Visiting Grandchildren: Economic Development in the Maritimes – Update

Donald Savoie’s new book is still not out (hopefully next month) but Chapters on line has an interesting write up on the book:

Visiting Grandchildren: Economic Development in the Maritimes
Author: Donald J. Savoie

From the Publisher“During his successful campaign to become Conservative Party leader in the spring of 2004, Stephen Harper said of the Maritime provinces, “”We will see the day when the region is not the place where you visit your grandparents, but instead more often than not the place where you visit your grandchildren.”” In Visiting Grandchildren, esteemed policy analyst and scholar Donald J. Savoie explores how Canadian economic policies have served to exclude the Maritime provinces from the wealth enjoyed in many other parts of the country, especially southern Ontario, and calls for a radical new approach in how Canadian governments determine policies that affect the different regions.

Savoie advocates a ’ratchet effect’ for national economic policies, whereby regions take turns at high growth, with the slow-growth region of one period becoming the high-growth region of the next, with none moving from slow-growth to decline. He demonstrates how this pattern has been effective in countries undergoing long-term regional convergence and how it would recognize that what is good for the Maritimes is good for Canada no less than what is good for Ontario is good for Canada.

Visiting Grandchildren looks to history, accidents of geography, and to the workings of national political and administrative institutions to explain the relative underdevelopment of the Maritime provinces. Savoie argues that the region must strive to redefine its relationship with the national government and with other regions, that it must ask fundamental questions of itself about its own responsibility for its present underdevelopment, develop a cooperative mindset, and embrace the market, if it is to prosper in the twenty-first century. Savoie’s work serves as the blueprint for a new way of envisioning the Maritime region.

This is the crux of my thesis too (I’m just not an esteemed scholar):

…regions take turns at high growth, with the slow-growth region of one period becoming the high-growth region of the next, with none moving from slow-growth to decline.

Based on my research, this is how the most successful economies work. Take the U.S., over 10, 20, 30 year cycles ( and more), growth has occured just about in every region of the country – but no region has been hammered negatively. New England slips, Arizona booms. Georgia booms, New York slips.

Successful national economies have good flow of labour and capital within the country. Communities overheat – capital moves to the next location. The overheated economy cools – capital moves back.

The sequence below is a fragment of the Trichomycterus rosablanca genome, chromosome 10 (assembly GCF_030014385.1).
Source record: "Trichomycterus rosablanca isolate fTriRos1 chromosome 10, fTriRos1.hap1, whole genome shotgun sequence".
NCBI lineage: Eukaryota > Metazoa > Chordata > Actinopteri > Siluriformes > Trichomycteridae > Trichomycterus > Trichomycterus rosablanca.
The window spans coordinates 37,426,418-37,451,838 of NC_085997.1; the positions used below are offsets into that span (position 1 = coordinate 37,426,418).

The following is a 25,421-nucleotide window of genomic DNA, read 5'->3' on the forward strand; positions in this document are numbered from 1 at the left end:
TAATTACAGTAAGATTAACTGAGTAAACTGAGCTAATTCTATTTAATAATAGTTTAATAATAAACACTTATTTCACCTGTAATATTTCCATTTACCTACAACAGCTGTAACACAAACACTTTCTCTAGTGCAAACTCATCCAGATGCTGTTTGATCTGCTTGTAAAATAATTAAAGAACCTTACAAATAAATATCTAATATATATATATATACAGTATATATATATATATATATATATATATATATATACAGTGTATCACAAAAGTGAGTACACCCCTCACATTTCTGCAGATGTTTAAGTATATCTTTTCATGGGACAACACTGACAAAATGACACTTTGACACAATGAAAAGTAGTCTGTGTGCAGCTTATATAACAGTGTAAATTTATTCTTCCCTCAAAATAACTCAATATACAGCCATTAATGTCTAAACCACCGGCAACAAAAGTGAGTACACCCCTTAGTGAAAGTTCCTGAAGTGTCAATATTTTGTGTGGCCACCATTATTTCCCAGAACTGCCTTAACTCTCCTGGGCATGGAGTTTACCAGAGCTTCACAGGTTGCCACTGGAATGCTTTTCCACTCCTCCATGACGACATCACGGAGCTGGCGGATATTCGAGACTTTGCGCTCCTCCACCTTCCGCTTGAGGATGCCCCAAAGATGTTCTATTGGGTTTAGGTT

But in Canada, according to Statistics Canada, growth has been concentrated in four areas since 1973: Greater Vancouver, Calgary/Edmonton corridor, Greater GTA and Montreal.

Some would argue that Atlantic Canada hasn’t been on the radar since Confederation. That the only capital that flows here is to exploit natural resources. They have a point. Name me 2 or 3 industries that have flourished here that are not tied to natural resources or local market considerations (call centres are definitely one).

But the most curious thing about that write up is that Stephen Harper made that quip about Visiting Grand Children.

Wow.

I thought the ‘Calgary School’ wanted Atlantic Canada to just dry up and go away.

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2 Responses to Visiting Grandchildren: Economic Development in the Maritimes – Update

  1. Anonymous says:

    The US certainly has a better track record, and again, it comes down to a better representational system.

    However, I love how Savoie throws a bone to the centralists, that the maritimes need to ’embrace the market’ more. What a joke! The reason that employment is so high in the public sector is simply that the private sector is so miserly!

    Irving gets whatever it asks for, the forest industry is MANAGED by corporations, rather than government (which is how it is done in the ‘free market’ bastion known as the US). When the bridge to PEI was to be built it was literally handed over to the private sector, the same for Nova Scotia gas and Newfoundland oil. If there is ANY area of Canada that is RUN by ‘the market’, it is the maritimes.

    We have no ‘wheat board’ for our potatoes, and no massive buyouts like mad cow (westerners were notorious for wanting the feds OUT of beef-until mad cow).

    NB was forty years behind Ontario in creating a provincial energy utility, and only did so because it was impossible to compete.

    Health care, while nominally public, is basically private run drug clinics. Government stays completely out of new drug licensing and leaves that up to doctors.

    If ANYTHING, the maritimes are more gung ho on the market than ANY part of Canada. Lord opened up Lepreau to the private market and nobody would touch it! Now, how much would somebody like to bet that in ten or twelve years when it’s up and humming, it’ll be sold for a song!

    However, Savoie really has no choice but to SAY that the maritimes need ‘tough love’ because otherwise the book would never sell anywhere else (and lord knows there aren’t that many buyers here to begin with)

  2. Anonymous says:

    I also wanted to mention that while ‘regional representation’ helps to nominally keep states ‘equal’, their problem is within states where certain areas, usually immigrant or black, are neglected. So rich white upper middle class people will share the wealth between their states, but that’s where it ends.

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